The effect of that is it undermines an environment where you can sit down in a kind of dispassionate way, and sort through tough issues with your colleagues — really think them through and try to arrive at consensus or compromise on important public policy issues. So it just means it’s a tougher environment in which to have deliberation and make public policy.
Now, having said that, we’ve still been able to achieve some remarkable things. I’m very proud of my work on the Affordable Care Act. ... I’m proud of the work that I’ve been able to do on advancing the Chesapeake Bay and protecting the bay, working on issues of the environment generally.
I was the original author of the Public Service Loan Forgiveness Program. And we’ve seen that that’s made a huge difference to so many graduates across the country who want to pursue careers in public service and now can get that opportunity to have their loans forgiven.
And then working on the democracy issues — in a way, that effort has gained a kind of momentum to it from the reality of the current environment that we live in.
Banner: And with the Freedom to Vote Act, that’s some unfinished business you have with Congress. House Minority Whip Katherine Clark is committed to carrying that forward. What does it say, though, about our current political climate that those reforms haven’t been able to get all the way across the finish line yet? Is that concerning to you?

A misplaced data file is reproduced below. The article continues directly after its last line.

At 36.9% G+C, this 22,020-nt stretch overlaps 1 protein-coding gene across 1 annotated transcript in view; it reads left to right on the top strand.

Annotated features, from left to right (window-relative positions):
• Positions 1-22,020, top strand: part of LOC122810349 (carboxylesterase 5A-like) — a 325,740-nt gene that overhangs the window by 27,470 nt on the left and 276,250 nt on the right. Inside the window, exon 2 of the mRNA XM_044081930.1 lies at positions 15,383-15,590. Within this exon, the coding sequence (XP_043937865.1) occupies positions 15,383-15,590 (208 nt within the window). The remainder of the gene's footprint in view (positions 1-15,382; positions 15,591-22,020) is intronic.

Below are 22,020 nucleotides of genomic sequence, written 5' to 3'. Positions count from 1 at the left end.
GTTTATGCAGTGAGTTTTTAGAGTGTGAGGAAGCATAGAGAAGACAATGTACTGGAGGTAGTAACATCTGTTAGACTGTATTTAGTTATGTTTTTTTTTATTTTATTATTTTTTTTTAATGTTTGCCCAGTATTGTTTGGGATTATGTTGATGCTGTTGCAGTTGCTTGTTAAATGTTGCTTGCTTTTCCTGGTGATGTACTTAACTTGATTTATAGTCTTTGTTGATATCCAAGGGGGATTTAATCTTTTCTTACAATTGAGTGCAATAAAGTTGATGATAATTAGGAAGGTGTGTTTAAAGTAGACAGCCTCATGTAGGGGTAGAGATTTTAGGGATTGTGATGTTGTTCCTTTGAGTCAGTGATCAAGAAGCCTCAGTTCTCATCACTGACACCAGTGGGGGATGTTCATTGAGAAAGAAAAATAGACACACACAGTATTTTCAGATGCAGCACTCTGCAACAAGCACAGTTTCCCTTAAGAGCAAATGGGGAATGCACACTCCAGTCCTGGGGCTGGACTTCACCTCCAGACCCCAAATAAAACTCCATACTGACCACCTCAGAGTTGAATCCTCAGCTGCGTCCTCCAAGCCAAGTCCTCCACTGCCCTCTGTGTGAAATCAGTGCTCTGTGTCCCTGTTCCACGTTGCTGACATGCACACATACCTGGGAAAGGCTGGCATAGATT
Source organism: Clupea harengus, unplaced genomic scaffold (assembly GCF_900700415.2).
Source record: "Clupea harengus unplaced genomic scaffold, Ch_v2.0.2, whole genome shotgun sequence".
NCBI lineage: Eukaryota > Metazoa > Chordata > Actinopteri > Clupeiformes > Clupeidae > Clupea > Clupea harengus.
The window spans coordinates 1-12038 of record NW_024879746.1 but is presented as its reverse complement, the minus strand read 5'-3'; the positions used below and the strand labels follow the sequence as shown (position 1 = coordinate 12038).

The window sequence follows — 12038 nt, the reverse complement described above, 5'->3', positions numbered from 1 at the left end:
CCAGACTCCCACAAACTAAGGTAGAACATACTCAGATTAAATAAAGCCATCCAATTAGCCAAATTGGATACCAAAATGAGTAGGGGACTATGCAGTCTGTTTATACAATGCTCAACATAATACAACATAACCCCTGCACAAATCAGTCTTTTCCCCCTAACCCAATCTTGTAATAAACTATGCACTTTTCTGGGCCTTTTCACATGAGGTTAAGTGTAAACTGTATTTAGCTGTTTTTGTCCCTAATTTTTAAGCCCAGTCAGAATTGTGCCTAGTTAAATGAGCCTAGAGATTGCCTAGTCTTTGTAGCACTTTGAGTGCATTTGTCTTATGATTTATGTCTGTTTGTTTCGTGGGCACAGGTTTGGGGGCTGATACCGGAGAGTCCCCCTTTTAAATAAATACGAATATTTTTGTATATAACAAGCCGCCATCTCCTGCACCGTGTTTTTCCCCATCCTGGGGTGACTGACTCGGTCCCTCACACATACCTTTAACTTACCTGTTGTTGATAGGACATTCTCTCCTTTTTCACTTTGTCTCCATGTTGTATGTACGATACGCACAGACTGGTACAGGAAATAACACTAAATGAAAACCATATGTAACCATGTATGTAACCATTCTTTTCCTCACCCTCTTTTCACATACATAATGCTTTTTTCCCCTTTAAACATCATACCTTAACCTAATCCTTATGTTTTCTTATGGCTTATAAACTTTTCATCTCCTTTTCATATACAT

Sarbanes: It’s frustrating. I think it reflects that we have this anti-majoritarian rule in the United States Senate, which says you need 60 votes to get anything done. And that’s the filibuster rule.
We had a majority of Democrats in the House that supported this bill in the last Congress. And we actually had a majority of Democrats [in the Senate] ... What we didn’t have was that support for addressing the filibuster so that you could actually get the bill to the floor.
So, on the one hand, I’m very gratified that we had the numbers. We had a majority of the House, a majority in the Senate, and a president who all supported this legislation. The stumbling block, the thing that was frustrating, is this antiquated, obsolete, anti-democratic procedural rule that continues to exist in the United States Senate which says you have to go get a supermajority if you want to do anything meaningful on legislation.
Banner: I know you’ve made this a focus ― election fairness and access and gerrymandering. You’re in the unique position in that the 3rd District was one of the most gerrymandered districts. Then it got redrawn and you got drawn out of your district when the latest maps came out. What was that like for you when you saw those maps and said: ‘Oh, my house [in Towson] is really far from my district’?